After a contentious campaign for re-election which effectively split the Republican vote between Roosevelt (Progressive ticket) and Taft (Republican ticket), Woodrow Wilson was elected president. Taft initially went back to Yale before being appointed to the Supreme Court, fulfilling his life-long ambition. In the Supreme Court, Taft wrote opinions which allowed private schools, though made them regulated (a kind of mixed win/loss for the Catholic school presenting the suit); supported businesses against taxation that was aimed at preventing child labor (another strange decision); wrote a rare dissent in support of minimum wage for women; and was involved in many more decisions that would shape policy for some time to come.

Taft’s Presidency and legacy is a mixed bag, filled with some successes and some failures. His decisions shaped the direction of the country in several ways, but these were also of varying import and moral and legal quality. Taft was not the most fascinating President ever, but was a dedicated family man who, it seems, largely stuck to the principles he started off with, for better or worse. 

William Howard Taft’s Original Ranking in THE DEFINITIVE RANKING OF PRESIDENTS OF THE UNITED STATES (Full and Updated List Here)

William Howard Taft (27th President – Original Ranking #14)- Taft’s long-term impact is not difficult to judge, but it is difficult to qualify it within terms of his Presidency. Much of his impact comes from his acts as a judge, including as Chief Justice of the Supreme Court. His history of antitrust regulation helped usher in regulations of industries that continue to be challenged and sometimes held to this day. Later in life, as Chief Justice, many of the decisions his court would make deviated from industry regulation, though he remained seemingly antitrust his whole life. Taft was arguable one of the more amiable Presidents in U.S. history, assuming much about one’s status alongside his. On a personal note, his devotion to his wife and family is touching and a good example among many poor examples in the Presidency. As President, Taft would help reform foreign policy in ways that favored skill over nepotism, while also effectively maintaining and somewhat expanding the more imperial aspects of Roosevelt’s Presidency. Domestically, Taft’s refusal to appoint African Americans to posts undercut any kind of progression on civil rights issues and set back the progress Roosevelt made in that sphere. He also pushed to reform Tariffs and try to end some aspects of protectionism, which he met with mixed success. Overall, Taft was a President with both good and bad in policy, and his successes were about even with his failures.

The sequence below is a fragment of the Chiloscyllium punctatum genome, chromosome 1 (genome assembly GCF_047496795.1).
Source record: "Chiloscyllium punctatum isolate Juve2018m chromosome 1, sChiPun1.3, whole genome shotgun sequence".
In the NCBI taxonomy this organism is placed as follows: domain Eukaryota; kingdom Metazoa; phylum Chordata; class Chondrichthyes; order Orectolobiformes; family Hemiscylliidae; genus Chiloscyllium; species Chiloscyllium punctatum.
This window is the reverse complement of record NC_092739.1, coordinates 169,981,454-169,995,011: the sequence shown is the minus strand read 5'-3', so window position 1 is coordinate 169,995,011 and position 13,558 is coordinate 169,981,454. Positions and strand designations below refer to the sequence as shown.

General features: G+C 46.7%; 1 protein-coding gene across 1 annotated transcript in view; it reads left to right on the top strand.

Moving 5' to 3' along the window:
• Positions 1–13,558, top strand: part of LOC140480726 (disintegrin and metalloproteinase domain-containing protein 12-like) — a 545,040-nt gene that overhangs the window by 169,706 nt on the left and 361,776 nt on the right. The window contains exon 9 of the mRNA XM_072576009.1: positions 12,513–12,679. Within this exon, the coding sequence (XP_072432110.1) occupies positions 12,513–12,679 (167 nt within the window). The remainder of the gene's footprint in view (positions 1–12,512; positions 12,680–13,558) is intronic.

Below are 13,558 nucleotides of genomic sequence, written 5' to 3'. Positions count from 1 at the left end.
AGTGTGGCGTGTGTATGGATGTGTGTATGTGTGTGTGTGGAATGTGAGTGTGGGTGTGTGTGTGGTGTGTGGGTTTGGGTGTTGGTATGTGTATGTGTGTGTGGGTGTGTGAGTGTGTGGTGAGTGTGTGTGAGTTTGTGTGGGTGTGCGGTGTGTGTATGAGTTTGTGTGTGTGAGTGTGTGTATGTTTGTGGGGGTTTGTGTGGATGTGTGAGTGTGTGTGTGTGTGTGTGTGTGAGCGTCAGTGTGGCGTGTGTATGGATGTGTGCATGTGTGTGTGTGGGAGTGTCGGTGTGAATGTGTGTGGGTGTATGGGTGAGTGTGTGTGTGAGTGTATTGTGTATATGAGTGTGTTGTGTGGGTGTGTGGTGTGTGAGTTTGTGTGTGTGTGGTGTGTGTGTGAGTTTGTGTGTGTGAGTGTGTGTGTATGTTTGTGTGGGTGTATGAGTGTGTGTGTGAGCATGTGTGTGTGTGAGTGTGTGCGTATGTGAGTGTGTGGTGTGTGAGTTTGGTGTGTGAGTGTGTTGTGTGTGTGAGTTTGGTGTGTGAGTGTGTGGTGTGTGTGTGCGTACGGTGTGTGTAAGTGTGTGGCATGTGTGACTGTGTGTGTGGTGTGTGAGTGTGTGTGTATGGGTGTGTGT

Links

J.W. Wartick- Always Have a Reason– Check out my “main site” which talks about philosophy of religion, theology, and Christian apologetics (among other random topics). I love science fiction so that comes up integrated with theology fairly frequently as well. I’d love to have you follow there, too!

Be sure to follow me on Twitter for discussion of posts, links to other pages of interest, random talk about theology/philosophy/apologetics/movies/scifi/sports and more!

SDG.

Watching Babylon 5 for the First Time, Season 5: Episodes 5-8

Yes, now bow. Good! Now to the right!

I am very late to the Babylon 5 party. As it came out, I was a bit young for the show and the few times we tried to watch as a family, it was clear we had no idea what was going on. After several people bugged me, telling me it was the show I needed to watch, I grabbed the whole series around Christmas last year on a great sale. I’ve been watching it since, sneaking it in between the many things going on in my life. It quickly became apparent that I’d want to discuss the episodes with others, so I began this series of posts. Please don’t spoil anything from later seasons or episodes for me! 

5: Learning Curve

There’s a great intro in this one, in which we get some insight into the training of the Rangers, along with some delightful back and forth between Turval of the religious caste and Durhan of the warrior class. Garibaldi and Captain Lochley also have a confrontation, which results in Lochley giving a spirited defense of her position during the civil war.

Delenn then meets with Durhan and Turval to discuss training of the Rangers. It’s a cool scene, in which Delenn urges them to use the great differences amidst the recruits to use the P’ak’ma’ra to be a kind of secret courier service for the Rangers due to their outcast status.